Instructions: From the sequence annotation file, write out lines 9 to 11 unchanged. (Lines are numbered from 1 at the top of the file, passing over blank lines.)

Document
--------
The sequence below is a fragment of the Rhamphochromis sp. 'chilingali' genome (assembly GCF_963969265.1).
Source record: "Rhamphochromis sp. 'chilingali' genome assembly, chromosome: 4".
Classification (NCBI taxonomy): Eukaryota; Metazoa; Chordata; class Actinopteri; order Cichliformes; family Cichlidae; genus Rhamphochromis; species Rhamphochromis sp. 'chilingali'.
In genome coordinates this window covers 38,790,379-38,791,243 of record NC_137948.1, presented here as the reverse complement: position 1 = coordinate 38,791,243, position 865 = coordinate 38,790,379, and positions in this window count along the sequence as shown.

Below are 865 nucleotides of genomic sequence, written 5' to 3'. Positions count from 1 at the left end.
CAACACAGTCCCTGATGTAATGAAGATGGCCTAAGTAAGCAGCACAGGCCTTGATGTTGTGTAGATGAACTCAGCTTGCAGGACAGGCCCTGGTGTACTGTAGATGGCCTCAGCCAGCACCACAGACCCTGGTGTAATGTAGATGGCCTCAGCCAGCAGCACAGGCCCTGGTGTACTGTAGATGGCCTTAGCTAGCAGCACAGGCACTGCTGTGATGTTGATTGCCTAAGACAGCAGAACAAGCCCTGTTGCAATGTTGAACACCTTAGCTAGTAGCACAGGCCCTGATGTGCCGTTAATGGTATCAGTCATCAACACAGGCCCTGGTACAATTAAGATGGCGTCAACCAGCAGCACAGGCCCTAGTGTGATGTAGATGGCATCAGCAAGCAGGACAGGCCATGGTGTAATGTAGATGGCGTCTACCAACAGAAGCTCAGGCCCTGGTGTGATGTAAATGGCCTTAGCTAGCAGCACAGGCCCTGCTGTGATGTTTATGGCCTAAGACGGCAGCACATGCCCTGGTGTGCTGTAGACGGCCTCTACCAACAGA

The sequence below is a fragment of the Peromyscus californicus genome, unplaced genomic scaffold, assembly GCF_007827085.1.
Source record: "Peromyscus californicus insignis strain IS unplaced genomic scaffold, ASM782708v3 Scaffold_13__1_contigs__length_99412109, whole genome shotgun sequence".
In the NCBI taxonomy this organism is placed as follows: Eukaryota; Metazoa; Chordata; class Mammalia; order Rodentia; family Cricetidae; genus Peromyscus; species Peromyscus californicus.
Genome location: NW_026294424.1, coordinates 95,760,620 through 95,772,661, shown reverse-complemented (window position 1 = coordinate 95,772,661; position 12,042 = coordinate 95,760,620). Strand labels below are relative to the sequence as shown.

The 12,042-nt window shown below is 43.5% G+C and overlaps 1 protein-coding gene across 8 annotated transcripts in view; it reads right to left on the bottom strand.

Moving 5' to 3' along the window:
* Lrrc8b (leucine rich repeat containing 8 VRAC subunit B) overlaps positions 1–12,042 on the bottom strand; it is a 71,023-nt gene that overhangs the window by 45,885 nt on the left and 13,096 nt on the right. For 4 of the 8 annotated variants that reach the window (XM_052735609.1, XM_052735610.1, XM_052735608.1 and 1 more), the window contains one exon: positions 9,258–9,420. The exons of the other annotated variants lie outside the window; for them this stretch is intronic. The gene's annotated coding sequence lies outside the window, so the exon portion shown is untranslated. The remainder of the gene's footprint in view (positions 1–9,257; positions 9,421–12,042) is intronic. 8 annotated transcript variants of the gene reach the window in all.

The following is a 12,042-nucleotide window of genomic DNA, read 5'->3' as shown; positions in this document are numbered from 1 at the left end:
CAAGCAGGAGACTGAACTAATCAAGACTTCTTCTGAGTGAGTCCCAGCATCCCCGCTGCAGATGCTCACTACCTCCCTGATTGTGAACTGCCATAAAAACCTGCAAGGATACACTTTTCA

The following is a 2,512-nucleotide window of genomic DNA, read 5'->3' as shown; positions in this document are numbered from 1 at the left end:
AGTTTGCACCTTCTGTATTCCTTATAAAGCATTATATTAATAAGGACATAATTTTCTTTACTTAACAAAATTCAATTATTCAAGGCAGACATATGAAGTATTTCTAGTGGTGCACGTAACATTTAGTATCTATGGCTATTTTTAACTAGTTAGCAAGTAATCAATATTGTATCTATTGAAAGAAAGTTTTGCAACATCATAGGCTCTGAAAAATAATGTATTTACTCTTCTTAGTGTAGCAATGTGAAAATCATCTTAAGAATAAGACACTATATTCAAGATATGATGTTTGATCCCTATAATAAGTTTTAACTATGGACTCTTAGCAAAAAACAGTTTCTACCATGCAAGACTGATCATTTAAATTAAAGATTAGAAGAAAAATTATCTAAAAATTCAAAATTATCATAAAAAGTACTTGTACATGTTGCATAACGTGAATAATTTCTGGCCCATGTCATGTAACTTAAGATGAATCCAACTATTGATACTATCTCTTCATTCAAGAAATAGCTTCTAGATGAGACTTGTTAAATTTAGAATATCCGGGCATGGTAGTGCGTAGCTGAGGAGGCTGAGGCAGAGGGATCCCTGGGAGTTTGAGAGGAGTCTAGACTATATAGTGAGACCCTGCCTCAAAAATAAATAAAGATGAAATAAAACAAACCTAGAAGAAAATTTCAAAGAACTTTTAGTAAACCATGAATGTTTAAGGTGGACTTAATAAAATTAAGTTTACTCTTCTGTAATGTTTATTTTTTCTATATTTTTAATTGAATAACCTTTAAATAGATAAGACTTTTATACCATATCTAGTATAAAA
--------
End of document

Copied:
In the NCBI taxonomy this organism is placed as follows: Eukaryota; Metazoa; Chordata; class Mammalia; order Rodentia; family Cricetidae; genus Peromyscus; species Peromyscus californicus.
Genome location: NW_026294424.1, coordinates 95,760,620 through 95,772,661, shown reverse-complemented (window position 1 = coordinate 95,772,661; position 12,042 = coordinate 95,760,620). Strand labels below are relative to the sequence as shown.

The 12,042-nt window shown below is 43.5% G+C and overlaps 1 protein-coding gene across 8 annotated transcripts in view; it reads right to left on the bottom strand.